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The Ultimate Guide To Natural Highs

Posted by Isabella Zar on
The Ultimate Guide To Natural Highs

Sure, finding a perfectly ripe avocado feels good, but have you ever tried ayahuasca? Cancelling plans for a night in is cool, too – but it’s got nothing on CBD. 

Psychedelics have been used for centuries to help humans reach altered states of consciousness – travelling to new cognitive dimensions with the guidance of a shaman or, more recently, a therapist. These heightened states can induce feelings of bliss, pleasure and a deep chill – as well as assisting in the formation of new neural pathways, helping you move beyond limiting self-beliefs and unhelpful habits in favour of greater consciousness and clarity. 

We’re not talking artificial compounds or Breaking Bad-style labs, here people. These are all-natural, tried-and-tested organic compounds that can have a positive effect on the human psyche. As our friend-in-fungi Michael Pollan writes, “The biggest misconception people have about psychedelics is that these are drugs that make you crazy. We now have evidence that that does happen sometimes – but in many more cases, these are the drugs that can make you sane.”

Here are four plants that can give you a natural high. 


Cannabis, marijuana, weed, pot, grass, hash – there’s no doubt you’ve heard of this green fiend, celebrated for its ability to alter consciousness, inducing euphoria, relaxation and decreasing a variety of physical and mental ailments such as chronic pain, nausea, insomnia and indigestion. As legendary as Snoop Dogg himself, cannabis is the most commonly used illicit drug in the world. 

Nerd alert!  There are over 483 known psychoactive compounds in cannabis. The main element, tetrahydrocannabinol (THC), is one of at least 65 other cannabinoids, including the super versatile cannabidiol (CBD). While cannabis plants have been grown for over 5,000 years, evidence suggests it was first smoked for psychedelic effects 2,000 years ago in the Pamir Mountains on the border of Tajikistan and Afghanistan.

How do you microdose it? When smoked, the effects of cannabis can be felt within minutes. If you’ve cooked up hash brownies, expect the feels to kick in 30 minutes later. Depending on the amount consumed, you might experience feelings of elation, deep peace or relaxation for up to six hours. Fo’ shizzle my nizzle.  


What is it? Psilocybin is a naturally occurring psychedelic compound found in over 200 species of fungi. It’s been used for centuries in religious rituals – and more recently, as a means of psychedelic therapy. 

Nerd alert! The first scientific trial including psilocybin occurred in 2016, where 19 patients were treated with a microdose of psilocybin. After a month, over half of the participants found that their depression had reduced by 50% and that the positive benefits lasted for three months. Clinicians concluded that magic mushrooms can ‘reboot’ our brains. 

How do you microdose it? We’ve got a full guide to micro-dosing psilocybin. Check it out


What is it? Ayahuasca is a brew or tea made from the Banisteriopsis caapi vine and the psychotria viridis leaf. It’s a powerful psychedelic combining DMT (a potent psychedelic drug) and monoamine oxidase inhibitors (MAOIs), which work together to produce a longer-lasting high.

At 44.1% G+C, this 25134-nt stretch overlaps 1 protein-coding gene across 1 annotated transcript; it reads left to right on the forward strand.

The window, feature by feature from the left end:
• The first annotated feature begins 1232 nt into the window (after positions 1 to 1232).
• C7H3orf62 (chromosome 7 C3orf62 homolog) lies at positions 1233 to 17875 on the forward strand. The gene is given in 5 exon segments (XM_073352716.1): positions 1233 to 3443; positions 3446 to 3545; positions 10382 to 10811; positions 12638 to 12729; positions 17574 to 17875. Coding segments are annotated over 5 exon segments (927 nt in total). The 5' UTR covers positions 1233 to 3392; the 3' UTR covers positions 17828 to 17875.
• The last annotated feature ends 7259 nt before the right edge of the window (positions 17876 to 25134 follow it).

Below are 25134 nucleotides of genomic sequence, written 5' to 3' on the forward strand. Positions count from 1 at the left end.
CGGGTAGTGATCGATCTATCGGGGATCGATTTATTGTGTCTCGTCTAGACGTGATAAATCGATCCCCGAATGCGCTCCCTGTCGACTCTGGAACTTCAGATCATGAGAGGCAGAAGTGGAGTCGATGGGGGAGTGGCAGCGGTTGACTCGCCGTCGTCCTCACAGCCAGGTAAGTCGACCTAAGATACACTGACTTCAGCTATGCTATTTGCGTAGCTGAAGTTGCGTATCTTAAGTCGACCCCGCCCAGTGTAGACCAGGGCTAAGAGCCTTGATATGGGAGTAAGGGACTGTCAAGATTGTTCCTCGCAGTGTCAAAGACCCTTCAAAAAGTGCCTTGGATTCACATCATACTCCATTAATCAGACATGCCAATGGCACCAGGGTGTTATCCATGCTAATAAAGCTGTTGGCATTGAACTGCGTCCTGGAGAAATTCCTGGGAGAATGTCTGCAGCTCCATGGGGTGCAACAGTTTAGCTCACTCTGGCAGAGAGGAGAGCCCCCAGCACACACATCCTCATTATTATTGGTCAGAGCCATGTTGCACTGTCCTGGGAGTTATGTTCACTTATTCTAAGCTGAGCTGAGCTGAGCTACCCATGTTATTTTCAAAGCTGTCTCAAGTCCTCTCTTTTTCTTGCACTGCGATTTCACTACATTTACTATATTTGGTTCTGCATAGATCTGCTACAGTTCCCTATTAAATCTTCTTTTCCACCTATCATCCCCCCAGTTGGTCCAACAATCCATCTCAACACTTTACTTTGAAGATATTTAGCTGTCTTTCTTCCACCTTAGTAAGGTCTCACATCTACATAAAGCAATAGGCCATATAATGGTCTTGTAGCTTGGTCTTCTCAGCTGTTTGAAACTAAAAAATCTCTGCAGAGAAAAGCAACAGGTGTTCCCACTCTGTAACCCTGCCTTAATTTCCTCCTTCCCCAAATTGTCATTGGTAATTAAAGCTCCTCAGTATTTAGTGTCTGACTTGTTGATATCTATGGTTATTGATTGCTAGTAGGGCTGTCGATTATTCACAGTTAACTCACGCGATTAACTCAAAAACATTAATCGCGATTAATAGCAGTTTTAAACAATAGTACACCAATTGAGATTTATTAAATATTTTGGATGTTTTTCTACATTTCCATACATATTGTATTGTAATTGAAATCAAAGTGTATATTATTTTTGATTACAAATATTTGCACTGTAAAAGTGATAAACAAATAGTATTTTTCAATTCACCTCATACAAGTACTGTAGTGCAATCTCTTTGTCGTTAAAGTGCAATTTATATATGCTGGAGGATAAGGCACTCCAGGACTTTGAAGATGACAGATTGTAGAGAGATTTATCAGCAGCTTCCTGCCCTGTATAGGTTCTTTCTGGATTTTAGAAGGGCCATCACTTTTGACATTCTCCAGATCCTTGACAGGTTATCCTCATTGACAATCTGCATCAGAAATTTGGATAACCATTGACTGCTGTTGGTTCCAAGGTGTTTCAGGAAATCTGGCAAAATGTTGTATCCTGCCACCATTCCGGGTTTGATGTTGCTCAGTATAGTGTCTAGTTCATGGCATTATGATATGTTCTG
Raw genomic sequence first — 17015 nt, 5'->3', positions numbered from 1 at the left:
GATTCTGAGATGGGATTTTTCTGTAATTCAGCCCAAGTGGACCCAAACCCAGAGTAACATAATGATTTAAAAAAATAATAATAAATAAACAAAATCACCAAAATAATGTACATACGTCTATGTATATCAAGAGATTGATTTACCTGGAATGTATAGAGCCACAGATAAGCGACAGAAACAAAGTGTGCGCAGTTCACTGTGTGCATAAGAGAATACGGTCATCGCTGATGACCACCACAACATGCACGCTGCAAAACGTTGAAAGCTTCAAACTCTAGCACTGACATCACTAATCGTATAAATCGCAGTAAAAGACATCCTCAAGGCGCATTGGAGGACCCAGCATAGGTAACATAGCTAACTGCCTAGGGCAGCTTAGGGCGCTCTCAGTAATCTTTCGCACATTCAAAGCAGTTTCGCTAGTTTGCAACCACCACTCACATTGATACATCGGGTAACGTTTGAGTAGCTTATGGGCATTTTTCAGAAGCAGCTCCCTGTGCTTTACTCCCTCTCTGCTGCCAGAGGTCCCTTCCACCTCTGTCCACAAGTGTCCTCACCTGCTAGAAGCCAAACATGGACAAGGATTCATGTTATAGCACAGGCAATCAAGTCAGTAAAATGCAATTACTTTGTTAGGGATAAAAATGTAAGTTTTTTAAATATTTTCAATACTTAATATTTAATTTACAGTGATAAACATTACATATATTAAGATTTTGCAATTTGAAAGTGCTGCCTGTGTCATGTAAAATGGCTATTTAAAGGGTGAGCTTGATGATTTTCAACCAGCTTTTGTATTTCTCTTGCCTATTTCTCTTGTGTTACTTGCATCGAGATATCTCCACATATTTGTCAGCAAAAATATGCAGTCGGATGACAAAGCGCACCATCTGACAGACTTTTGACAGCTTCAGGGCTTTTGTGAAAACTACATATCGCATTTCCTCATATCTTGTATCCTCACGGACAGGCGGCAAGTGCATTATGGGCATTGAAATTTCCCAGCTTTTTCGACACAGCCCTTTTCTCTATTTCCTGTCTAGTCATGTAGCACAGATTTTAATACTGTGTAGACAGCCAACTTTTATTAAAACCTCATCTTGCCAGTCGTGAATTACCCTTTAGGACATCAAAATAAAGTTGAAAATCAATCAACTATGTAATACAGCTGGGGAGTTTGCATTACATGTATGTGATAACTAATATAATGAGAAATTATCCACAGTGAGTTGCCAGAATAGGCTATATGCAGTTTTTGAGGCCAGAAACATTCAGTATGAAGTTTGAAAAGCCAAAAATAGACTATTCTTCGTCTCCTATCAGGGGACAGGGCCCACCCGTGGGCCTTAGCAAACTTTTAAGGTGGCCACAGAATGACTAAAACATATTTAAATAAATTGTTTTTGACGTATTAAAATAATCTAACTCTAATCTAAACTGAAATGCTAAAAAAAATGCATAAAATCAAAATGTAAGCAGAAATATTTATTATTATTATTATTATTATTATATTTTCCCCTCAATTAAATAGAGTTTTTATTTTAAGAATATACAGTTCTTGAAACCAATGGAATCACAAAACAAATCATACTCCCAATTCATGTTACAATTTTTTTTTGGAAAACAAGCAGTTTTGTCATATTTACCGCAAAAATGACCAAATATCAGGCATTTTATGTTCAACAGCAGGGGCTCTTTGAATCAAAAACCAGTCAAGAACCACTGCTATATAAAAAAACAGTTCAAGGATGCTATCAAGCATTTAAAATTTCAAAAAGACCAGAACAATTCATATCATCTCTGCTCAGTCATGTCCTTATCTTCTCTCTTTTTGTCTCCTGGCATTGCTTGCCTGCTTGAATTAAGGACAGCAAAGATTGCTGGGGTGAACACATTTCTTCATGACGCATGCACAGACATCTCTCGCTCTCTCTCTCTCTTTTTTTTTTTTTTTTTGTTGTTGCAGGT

Nerd alert! Ayahuasca is considered an entheogenic drink. An entheogen is a psychoactive substance that induces changes in perceptions, mood, consciousness or behaviour. Whatsmore, ayahuasca has been used for centuries by Indigenous tribes in South America as a vehicle for spiritual development.

How do you microdose it? Less of a micro-dose, more of a brew-of-choice. Ayahuasca is traditionally used in ceremony over the course of one night. Some users report experiences of visions and vomiting, others say it took them on a journey through their life, revealing the things they needed to change. Wild, huh?


What is it? Like ayahuasca, iboga is derived from plant matter; the root bark of a West African iboga shrub. It was traditionally used for medicinal and ritual purposes in African spiritual traditions but gained popularity in the West during the 1960s as a stimulant and method of treatment for opiate addiction. 

Nerd alert! In the past three years, two studies have been conducted linking larger doses of ibogaine (the active compound in iboga) to the significant reduction of withdrawal systems from opiates as well as the temporary elimination of substance-related cravings. Despite this promising research, iboga remains classified as a Schedule 1 drug in the U.S.  

How does it feel? First-hand accounts report experiences of vivid hallucinations and psychedelic journeys, as well as physical symptoms such as nausea and vomiting, lasting up to 72 hours. In some circles, these effects are considered beneficial and even healing. They figure the more you purge, the more you heal.


While we’re always down for new experiences (and more Fun), we’re all about professional guidance and advice. These potent psychedelics shouldn’t be misused or administered without expert support. In other words, don’t try this at home, kids. Stick to our brain-boosting, organic chocolate instead. Shop now.


Written by Sarah Frish

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